For any sports fan in search of a feel-good story, the career of Scott Verplank is it. Despite being diagnosed with Type 1 diabetes at the age of nine, the native of Dallas, Texas, has put together quite a career as a professional golfer. Not only has the 49-year-old been competing at the highest level for nearly 25 years, but he's also managed to win five PGA tournaments and earn more than $27 million. He has also played in a total of 65 majors, making the cut 39 times and finishing in the top 10 seven times; the closest he's come to winning was a T-4 finish at the 2011 PGA Championship. While his career will be considered a success whether or not he ever wins that elusive title, a major would certainly be a perfect ending to an already-inspirational story.
6 Stuart Appleby, Career earnings: $27,556,646
The second Australian on the list, Appleby has come a long way from smacking golf balls in the rural northern town of Cohuna, Victoria, where he grew up. Since turning pro in 1992, he has played on several tours and excelled at every level. In addition to winning nine tournaments on the PGA circuit, the 42-year-old has represented the International Team in the Presidents Cup four times and cracked the top 10 in the Official World Golf Rankings in 2004. In 2002, Appleby came excruciatingly close to winning a major when he made it all the way to a four-way playoff at the British Open, only to lose to Ernie Els. He has also finished in the top 10 in the U.S. Open (T-10 in 1998), the PGA Championship (T-4 in 2000) and the Masters (T-7 in 2007).
5 K.J. Choi, Career earnings: $28,897,923
Since turning pro in 1994, Choi has piled up a total of 20 tournament victories, including eight on the PGA tour. In addition to spending 40 weeks on the top 10 of the world rankings, he has accumulated nearly $29 million in prize money and represented the International Team in the Presidents Cup three times. Despite being Asia's most prolific golfer of all-time, the 43-year-old South Korean has struggled to break through in a major tournament. The closest he has come in 51 events is a third place finish at the 2004 Masters. He has finished in the top 10 a total of six times, most recently in 2011, where he tied for eighth at the Masters.
4 Luke Donald, Career earnings: $30,859,079
While it's difficult to argue with Donald's success over the course of his 14-year career, his performance in major tournaments is somewhat of an enigma. Given his long list of accomplishments - five PGA Tour wins, seven European Tour wins, more than $30 million in earnings, several corporate sponsorships and a former No. 1 world ranking - it's surprising that the 36-year-old Englishman has struggled when it comes to winning the big one. In fact, he has only made the cut in 27 of the 41 majors he's entered and the highest he's ever placed is third (T-3 at 2005 Masters and T-3 at 2006 PGA Championship). The good news, however, is that his showings at major tournaments have improved in recent years; since 2011 he has finished in the top 10 four times, including a T-8 finish at last year's U.S. Open. Still relatively young, and currently ranked No. 20 in the world, Donald has to be optimistic that his major is still a real possibility.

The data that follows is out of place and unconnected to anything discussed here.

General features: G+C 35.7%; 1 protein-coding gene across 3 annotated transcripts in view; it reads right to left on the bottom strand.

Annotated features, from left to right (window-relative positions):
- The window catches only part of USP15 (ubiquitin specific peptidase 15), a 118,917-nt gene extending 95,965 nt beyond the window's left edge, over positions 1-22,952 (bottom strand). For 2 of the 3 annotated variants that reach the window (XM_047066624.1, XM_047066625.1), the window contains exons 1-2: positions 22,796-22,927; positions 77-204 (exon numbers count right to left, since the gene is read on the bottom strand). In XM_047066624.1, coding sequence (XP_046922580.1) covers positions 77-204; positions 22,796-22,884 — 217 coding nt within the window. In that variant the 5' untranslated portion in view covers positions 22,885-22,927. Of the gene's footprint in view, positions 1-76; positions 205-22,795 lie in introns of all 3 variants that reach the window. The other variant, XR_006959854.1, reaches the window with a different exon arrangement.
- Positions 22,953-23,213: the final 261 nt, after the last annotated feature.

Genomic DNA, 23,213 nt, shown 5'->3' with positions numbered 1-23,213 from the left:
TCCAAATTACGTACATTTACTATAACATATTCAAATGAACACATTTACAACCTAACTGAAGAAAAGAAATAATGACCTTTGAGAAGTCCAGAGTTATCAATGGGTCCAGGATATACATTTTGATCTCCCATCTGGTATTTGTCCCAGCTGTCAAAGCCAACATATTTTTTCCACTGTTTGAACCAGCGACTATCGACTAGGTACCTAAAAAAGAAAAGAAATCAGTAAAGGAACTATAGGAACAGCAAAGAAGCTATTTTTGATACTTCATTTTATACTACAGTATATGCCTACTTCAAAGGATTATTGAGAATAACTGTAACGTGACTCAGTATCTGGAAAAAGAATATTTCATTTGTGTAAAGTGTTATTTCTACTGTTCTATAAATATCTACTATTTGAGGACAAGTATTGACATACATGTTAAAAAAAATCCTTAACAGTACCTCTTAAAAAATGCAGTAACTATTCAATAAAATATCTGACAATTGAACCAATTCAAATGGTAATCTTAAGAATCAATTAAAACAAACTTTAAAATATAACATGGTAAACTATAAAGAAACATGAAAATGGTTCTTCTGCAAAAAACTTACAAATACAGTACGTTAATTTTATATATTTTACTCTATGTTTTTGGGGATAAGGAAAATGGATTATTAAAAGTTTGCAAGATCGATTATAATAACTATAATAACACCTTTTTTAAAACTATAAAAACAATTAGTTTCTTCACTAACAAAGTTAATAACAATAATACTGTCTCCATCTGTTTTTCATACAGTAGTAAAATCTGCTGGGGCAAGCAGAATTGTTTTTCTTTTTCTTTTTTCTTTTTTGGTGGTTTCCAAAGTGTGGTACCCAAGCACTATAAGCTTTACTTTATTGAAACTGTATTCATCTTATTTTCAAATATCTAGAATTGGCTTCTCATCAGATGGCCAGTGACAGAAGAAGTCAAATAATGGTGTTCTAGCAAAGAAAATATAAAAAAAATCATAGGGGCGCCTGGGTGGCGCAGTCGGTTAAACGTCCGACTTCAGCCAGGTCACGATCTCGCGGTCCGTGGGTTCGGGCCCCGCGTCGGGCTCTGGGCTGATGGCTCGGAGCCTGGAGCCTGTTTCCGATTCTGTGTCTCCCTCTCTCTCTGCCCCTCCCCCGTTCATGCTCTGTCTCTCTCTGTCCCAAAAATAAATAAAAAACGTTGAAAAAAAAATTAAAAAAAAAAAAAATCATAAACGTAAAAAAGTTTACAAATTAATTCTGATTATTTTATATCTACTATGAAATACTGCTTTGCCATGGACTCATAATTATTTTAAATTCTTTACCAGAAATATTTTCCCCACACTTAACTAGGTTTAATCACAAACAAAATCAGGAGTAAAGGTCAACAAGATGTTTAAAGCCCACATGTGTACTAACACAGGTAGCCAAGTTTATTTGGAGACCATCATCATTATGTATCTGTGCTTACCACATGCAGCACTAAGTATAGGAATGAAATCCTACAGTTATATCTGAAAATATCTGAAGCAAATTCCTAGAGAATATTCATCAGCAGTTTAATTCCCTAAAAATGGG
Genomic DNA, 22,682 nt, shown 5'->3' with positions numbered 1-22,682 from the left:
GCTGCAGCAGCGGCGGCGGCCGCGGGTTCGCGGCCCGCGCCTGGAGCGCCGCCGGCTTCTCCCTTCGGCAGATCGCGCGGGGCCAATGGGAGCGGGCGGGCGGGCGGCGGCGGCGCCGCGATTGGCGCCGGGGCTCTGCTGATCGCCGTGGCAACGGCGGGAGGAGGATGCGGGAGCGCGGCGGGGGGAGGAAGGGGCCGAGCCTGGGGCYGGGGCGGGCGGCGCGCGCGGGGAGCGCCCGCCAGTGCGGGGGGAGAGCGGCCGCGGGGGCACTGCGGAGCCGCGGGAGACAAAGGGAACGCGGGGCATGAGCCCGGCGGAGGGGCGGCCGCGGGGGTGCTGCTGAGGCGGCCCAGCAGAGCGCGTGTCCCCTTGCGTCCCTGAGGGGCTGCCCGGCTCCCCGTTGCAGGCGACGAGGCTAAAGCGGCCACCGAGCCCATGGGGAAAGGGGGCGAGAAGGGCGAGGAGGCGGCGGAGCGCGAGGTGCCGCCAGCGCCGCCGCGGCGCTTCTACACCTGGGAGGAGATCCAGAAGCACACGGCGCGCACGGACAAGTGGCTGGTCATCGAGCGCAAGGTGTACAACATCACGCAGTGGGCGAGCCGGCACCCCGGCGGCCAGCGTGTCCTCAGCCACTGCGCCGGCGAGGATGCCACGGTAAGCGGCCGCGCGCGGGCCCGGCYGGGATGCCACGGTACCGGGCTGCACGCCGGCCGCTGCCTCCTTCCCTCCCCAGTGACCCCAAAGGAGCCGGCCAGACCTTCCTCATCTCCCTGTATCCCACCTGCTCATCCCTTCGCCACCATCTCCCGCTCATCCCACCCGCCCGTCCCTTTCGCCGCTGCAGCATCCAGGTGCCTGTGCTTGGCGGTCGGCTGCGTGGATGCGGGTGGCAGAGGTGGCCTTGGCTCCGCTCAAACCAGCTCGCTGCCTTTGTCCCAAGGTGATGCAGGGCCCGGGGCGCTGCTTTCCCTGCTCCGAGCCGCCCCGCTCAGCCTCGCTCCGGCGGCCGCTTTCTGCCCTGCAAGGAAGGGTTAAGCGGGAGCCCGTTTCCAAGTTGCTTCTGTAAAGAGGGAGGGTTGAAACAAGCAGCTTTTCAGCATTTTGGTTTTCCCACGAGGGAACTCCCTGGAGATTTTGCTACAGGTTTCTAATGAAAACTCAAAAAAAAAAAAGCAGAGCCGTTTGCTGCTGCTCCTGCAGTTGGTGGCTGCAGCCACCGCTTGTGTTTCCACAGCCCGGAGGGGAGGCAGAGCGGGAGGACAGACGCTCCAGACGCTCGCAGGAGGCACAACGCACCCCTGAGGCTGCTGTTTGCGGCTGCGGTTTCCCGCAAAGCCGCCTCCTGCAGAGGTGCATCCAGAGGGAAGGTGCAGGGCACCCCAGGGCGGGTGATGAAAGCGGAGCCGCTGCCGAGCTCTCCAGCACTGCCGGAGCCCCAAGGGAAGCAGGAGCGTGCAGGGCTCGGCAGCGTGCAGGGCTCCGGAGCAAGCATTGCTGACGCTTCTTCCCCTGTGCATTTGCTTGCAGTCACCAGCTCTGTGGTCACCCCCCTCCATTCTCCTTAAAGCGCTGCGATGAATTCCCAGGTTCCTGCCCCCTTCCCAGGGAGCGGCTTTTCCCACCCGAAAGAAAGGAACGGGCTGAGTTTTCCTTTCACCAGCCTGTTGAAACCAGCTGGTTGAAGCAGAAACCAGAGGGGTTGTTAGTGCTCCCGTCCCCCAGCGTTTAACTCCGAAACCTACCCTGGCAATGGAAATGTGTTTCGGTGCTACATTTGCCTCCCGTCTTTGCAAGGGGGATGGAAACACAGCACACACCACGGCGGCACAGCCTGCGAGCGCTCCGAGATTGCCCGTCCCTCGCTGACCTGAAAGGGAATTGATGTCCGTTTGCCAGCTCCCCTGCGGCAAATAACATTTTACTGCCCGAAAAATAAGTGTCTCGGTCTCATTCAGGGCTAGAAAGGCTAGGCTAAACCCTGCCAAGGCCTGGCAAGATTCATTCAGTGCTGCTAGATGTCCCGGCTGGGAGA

3 Kenny Perry. Career earnings: $31,850,152
The oldest golfer on the list, 53-year-old American Kenny Perry has won a whopping 14 PGA tournaments and amassed more than $31 million in career earnings. He has also come within a single stroke of winning a major championship not once, but twice. In the 1996 PGA Championship, he went to a playoff with Mark Brooks and in the 2009 Masters he went to a three-way playoff with Chad Campbell and eventual winner Angel Cabrera, failing to make the career-defining putt to put him over the top both times. And while Perry has proven he may still have what it takes to win the big one (since turning 50 and joining the Champions Tour in 2010, he has won both the Constellation Senior Players Championship and the U.S. Senior Open), he hasn't played in a PGA major since 2010 and may never get another chance.
2 Sergio Garcia. Career earnings: $33,359,713
When Sergio Garcia broke into the PGA after shooting the lowest amateur score in the 1999 Masters Tournament at the age of 19, many wondered just how many majors the talented Spaniard would accumulate over the course of his career. In the 15 years since, the question has become whether or not he will ever win one. Despite 18 top-10 finishes, including three showings as runner-up, Garcia just can't seem to come through in the clutch. And as time marches on, his chances seem to be fading; since 2009, the 34-year-old has missed the cut in four major tournaments and his highest finish was a T-7 at the 2011 U.S. Open. Still, if Garcia's career stats (eight PGA tour victories, 11 European Tour victories and more than $33 million in earnings) are any indication, his major title may only be one tournament away.
1 Steve Stricker. Career earnings: $39,520,093
While Steve Stricker has become a familiar name over the PGA tour in recent years, it may surprise many that he is the highest-earning golfer of all-time to never win a major. Given his talent and consistency, however, it is a title he could shed at any moment. Currently ranked N0. 11 in the world, the 46-year-old native of Edgerton, Wisconsin, has taken the PGA by storm in recent years, piling up eight of his 12 career victories since 2009. He has also fared relatively well in majors (60 events, 46 cuts made and 11 top-10 finishes), but the closest he's come was a second place finish at the PGA Championship way back in 1998. Add that to the fact that he has only placed in the top 10 twice in the past four years, and it may seem like an uphill battle for Stricker. Having banked almost $40 million in career earnings, you can bet he's no longer motivated by the money.